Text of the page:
Every once in a while, a movie comes along that is perfect to watch for that particular time. In 2021, that movie was Spider-Man: No Way Home, which brought everyone back to theaters after a too-long pandemic. Last year, audiences slowly discovered The Menu, a dark satire that strongly advocated for the elimination of the 1% to cure society’s ills. This year, it’s …Wonka, the Timothée Chalamet musical?!? I kid; the 2023 movie that should be watched right now is The Holdovers, a shaggy underdog story with just the right balance of sentiment and cynicism.
The Alexander Payne-directed movie, set during a holiday break at an empty New England prep school in 1970, opened in November and has been steadily finding an audience in movie theaters across America. It’s no surprise as The Holdovers‘ tale of three loners — Paul Hunham, a despised, too-verbose teacher; Angus Tully, a sullen teenage student abandoned by his family; and Mary Lamb, a school employee suffering the loss of a close family member — reluctantly bonding over the holidays has all the elements of a classic underdog story. It’s the ideal movie to watch right now for several reasons — it has excellent acting, writing, and cinematography — but what makes it particularly essential this holiday season is how it evokes an earlier time when movies like this were the norm rather than the exception.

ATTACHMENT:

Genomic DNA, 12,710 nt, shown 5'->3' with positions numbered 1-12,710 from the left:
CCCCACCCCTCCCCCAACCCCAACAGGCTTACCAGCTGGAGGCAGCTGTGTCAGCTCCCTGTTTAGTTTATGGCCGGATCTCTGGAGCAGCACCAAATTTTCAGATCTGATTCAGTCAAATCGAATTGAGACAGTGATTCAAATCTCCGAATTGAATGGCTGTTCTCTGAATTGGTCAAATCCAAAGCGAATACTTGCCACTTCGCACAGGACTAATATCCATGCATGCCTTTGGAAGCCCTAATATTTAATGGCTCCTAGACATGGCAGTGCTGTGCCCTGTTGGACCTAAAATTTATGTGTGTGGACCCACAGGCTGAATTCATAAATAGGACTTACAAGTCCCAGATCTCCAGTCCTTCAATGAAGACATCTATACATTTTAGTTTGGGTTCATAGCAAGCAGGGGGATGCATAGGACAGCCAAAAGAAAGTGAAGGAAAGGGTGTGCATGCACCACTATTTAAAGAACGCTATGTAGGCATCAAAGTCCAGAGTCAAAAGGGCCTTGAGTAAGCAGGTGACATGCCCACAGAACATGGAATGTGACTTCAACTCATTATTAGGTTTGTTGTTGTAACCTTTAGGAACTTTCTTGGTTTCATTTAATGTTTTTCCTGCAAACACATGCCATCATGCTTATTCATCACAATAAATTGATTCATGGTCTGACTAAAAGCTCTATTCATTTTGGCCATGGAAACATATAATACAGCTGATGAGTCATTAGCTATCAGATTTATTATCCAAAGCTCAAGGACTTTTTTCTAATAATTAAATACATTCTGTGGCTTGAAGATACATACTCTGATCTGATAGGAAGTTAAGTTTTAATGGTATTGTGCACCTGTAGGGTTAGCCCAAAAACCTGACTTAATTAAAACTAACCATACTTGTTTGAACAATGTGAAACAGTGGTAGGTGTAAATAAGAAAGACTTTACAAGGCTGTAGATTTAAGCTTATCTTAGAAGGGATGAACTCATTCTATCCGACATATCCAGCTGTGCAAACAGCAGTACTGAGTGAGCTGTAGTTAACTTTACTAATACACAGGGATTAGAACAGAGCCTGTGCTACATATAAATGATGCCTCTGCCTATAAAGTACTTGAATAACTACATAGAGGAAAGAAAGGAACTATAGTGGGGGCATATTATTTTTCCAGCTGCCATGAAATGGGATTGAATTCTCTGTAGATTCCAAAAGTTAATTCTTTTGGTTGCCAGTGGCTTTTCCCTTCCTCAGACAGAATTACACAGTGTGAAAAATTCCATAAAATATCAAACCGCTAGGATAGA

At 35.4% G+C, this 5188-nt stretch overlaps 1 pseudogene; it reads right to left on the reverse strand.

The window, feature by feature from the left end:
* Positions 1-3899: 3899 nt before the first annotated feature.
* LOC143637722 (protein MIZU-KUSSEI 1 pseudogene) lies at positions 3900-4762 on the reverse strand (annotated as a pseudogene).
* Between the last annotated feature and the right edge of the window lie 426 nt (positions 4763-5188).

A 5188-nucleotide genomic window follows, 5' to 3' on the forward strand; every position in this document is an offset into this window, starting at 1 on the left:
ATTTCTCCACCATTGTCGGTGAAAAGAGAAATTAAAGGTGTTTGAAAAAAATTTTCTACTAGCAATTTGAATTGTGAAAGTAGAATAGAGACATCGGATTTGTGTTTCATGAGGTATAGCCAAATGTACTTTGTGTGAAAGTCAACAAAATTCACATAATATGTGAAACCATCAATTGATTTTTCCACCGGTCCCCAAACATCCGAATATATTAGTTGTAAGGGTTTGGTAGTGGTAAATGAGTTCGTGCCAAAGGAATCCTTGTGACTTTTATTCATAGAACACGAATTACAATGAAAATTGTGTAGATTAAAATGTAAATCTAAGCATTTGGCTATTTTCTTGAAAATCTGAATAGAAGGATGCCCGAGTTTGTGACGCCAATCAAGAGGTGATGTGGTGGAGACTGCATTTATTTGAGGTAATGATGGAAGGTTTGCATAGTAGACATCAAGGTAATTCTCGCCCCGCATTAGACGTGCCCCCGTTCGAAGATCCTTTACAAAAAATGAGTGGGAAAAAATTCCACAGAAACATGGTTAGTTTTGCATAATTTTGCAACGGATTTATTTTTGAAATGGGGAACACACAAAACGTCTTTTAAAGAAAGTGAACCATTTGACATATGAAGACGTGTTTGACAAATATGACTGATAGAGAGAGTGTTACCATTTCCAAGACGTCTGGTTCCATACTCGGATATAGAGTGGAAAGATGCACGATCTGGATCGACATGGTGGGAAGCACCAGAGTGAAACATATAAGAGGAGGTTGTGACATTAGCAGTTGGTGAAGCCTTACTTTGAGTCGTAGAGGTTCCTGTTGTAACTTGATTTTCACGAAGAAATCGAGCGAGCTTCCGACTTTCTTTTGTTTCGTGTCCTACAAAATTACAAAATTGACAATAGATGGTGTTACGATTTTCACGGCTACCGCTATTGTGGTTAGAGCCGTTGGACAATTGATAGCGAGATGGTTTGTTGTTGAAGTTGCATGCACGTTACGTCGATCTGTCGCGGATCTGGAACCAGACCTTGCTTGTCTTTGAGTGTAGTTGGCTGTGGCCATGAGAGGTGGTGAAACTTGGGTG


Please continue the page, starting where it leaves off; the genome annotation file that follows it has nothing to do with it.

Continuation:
Paul Hunham joins American Splendor‘s Harvey Pekar, Sideways‘ Jim Taylor, and Barney Panofsky in Barney’s Version as another excellent addition to Giamatti’s gallery of cinematic assholes. It’s been a while since Giamatti’s had a proper big-screen showcase for his talents, and that’s largely due to his recently concluded seven-season commitment to the Showtime series Billions. Now that the show is over, Giamatti seems freer to step again into the shoes of someone who is inherently unlikable and almost physically repulsive — and we’re all the richer for it.
Unlike other seemingly similar inspirational teachers like Robin Williams’ John Keating in Dead Poet’s Society or Kevin Kline’s William Hundert in The Emperor’s Club, Giamatti’s Paul is less inclined to inspire than he is to fail his students. He’s tough, often too tough, and it’s quickly evident that he’s shielded himself from everyone by barricading himself behind a wall of knowledge, cynicism, and alcohol. What’s great about Giamatti’s work in The Holdovers is that he lets Paul chip away at that barricade without sacrificing the qualities that make him so interesting in the first place. At the end of the movie, he’s still very much an asshole, but one who is maybe a little less cynical and a little less tipsy than before.